Android applications are developed using Java and can be ported rather easily to the new platform. If you have not yet downloaded Java or are unsure about which version you need, I detail the installation of the development environment in Chapter 2. Other features of Android include an accelerated 3-D graphics engine (based on hardware support), database support powered by SQLite, and an integrated web browser.

If you are familiar with Java programming or are an OOP developer of any sort, you are likely used to programmatic user interface (UI) development—that is, UI placement which is handled directly within the program code. Android, while recognizing and allowing for programmatic UI development, also supports the newer, XML-based UI layout. XML UI layout is a fairly new concept to the average desktop developer. I will cover both the XML UI layout and the programmatic UI development in the supporting chapters of this book.

One of the more exciting and compelling features of Android is that, because of its architecture, third-party applications—including those that are “home grown”—are executed with the same system priority as those that are bundled with the core system. This is a major departure from most systems, which give embedded system apps a greater execution priority than the thread priority available to apps created by third-party developers. Also, each application is executed within its own thread using a very lightweight virtual machine.

Aside from the very generous SDK and the well-formed libraries that are available to us to develop with, the most exciting feature for Android developers is that we now have access to anything the operating system has access to. In other words, if you want to create an application that dials the phone, you have access to the phone’s dialer; if you want to create an application that utilizes the phone’s internal GPS (if equipped), you have access to it. The potential for developers to create dynamic and intriguing applications is now wide open.

On top of all the features that are available from the Android side of the equation, Google has thrown in some very tantalizing features of its own. Developers of Android applications will be able to tie their applications into existing Google offerings such as Google Maps and the omnipresent Google Search. Suppose you want to write an application that pulls up a Google map of where an incoming call is emanating from, or you want to be able to store common search results with your contacts; the doors of possibility have been flung wide open with Android.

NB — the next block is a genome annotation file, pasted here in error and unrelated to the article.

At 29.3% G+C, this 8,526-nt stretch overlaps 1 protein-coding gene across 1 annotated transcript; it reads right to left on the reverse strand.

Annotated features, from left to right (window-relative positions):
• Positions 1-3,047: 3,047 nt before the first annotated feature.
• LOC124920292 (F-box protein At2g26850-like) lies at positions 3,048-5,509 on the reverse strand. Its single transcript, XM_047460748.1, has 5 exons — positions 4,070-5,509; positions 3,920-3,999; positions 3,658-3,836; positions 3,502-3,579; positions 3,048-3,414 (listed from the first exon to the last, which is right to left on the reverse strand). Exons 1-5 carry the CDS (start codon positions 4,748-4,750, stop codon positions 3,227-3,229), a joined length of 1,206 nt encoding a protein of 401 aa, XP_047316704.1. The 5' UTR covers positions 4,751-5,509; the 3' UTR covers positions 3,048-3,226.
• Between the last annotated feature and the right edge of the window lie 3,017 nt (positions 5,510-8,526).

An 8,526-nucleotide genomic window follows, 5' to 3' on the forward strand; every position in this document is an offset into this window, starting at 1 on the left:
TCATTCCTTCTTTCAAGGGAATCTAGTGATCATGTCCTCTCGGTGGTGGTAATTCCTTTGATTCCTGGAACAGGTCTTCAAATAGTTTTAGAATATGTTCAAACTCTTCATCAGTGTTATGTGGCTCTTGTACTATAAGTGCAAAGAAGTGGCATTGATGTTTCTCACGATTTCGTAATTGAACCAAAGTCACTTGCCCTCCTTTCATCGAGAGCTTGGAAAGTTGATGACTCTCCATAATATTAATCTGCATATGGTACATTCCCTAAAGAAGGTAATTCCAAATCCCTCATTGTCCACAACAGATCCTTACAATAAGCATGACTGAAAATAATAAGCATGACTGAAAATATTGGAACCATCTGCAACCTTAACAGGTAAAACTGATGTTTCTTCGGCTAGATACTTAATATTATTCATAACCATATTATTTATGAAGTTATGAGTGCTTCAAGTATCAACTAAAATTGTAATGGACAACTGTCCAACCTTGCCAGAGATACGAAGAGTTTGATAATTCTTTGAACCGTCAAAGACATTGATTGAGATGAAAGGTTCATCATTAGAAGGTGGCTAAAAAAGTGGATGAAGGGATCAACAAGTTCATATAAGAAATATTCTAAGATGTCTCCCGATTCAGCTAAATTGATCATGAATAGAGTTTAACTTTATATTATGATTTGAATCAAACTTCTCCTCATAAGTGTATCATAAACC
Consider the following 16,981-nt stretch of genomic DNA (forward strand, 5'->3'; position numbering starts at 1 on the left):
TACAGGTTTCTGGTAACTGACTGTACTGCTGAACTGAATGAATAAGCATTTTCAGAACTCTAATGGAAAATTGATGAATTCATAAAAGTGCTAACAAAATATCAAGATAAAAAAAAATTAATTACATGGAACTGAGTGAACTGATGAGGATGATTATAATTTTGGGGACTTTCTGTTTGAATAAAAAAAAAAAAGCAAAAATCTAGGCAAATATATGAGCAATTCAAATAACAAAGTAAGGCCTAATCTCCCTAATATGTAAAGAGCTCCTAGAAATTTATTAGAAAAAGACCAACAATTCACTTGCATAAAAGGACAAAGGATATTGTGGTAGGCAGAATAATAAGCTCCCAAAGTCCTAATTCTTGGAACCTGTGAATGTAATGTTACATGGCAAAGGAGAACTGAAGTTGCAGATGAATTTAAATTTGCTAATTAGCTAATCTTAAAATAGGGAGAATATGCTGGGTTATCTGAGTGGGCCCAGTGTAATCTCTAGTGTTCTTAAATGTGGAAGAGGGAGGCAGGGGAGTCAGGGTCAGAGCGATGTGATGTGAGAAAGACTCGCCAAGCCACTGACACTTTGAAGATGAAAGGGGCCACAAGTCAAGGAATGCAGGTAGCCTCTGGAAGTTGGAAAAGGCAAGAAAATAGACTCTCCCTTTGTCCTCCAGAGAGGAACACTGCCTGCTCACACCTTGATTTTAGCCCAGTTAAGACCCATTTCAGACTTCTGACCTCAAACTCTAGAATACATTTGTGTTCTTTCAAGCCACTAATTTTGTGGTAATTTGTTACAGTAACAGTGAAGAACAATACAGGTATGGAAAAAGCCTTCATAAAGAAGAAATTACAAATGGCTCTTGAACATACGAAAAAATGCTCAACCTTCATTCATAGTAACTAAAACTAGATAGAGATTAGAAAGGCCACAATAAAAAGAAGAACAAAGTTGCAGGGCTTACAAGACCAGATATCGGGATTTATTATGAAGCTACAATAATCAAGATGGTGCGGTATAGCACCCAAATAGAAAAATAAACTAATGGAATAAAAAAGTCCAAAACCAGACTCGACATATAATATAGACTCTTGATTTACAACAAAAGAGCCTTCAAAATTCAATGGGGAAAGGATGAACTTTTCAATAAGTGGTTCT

Chapter 2 begins your journey to Android development. You will learn the how’s and why’s of using specific development environments or integrated development environments (IDE), and you will download and install the Java IDE Eclipse.

Ask the Expert

Q: What is the difference between Google and the Open Handset Alliance?

A: Google is a member of the Open Handset Alliance. Google, after purchasing the original developer of Android, released the operating system under the Open Handset Alliance.

Q: Is Android capable of running any Linux software?

A: Not necessarily. While I am sure that there will be ways to get around most any open source system, applications need to be compiled using the Android SDK to run on Android. The main reason for this is that Android applications execute files in a specific format; this will be discussed in later chapters.

Chapter 5

Application: Hello World!

Key Skills & Concepts

● Creating new Android projects

● Working with Views

● Using a TextView

● Modifying the main.xml file

● Running applications on the Android Emulator

In this chapter, you will be creating your first Android Activity. This chapter examines the application-building process from start to finish. I will show you how to create an Android project in Eclipse, add code to the initial files, and run the finished application in the Android Emulator. The resulting application will be a fully functioning program running in an Android environment.

Actually, as you move through this chapter, you will be creating more than one Android Activity. Computer programming tradition dictates that your first application be the typical Hello World! application, so in the first section you will create a standard Hello World! application with just a blank background and the “Hello World!” text. Then, for the sake of enabling you to get to know the language better, the next section explains in detail the files automatically created by Android for your Hello World! application. You will create two iterations of this Activity, each using different techniques for displaying information to the screen. You will also create two different versions of a Hello World! application that will display an image that delivers the “Hello World!” message. This will give you a good introduction to the controls and inner workings of Android.

NOTE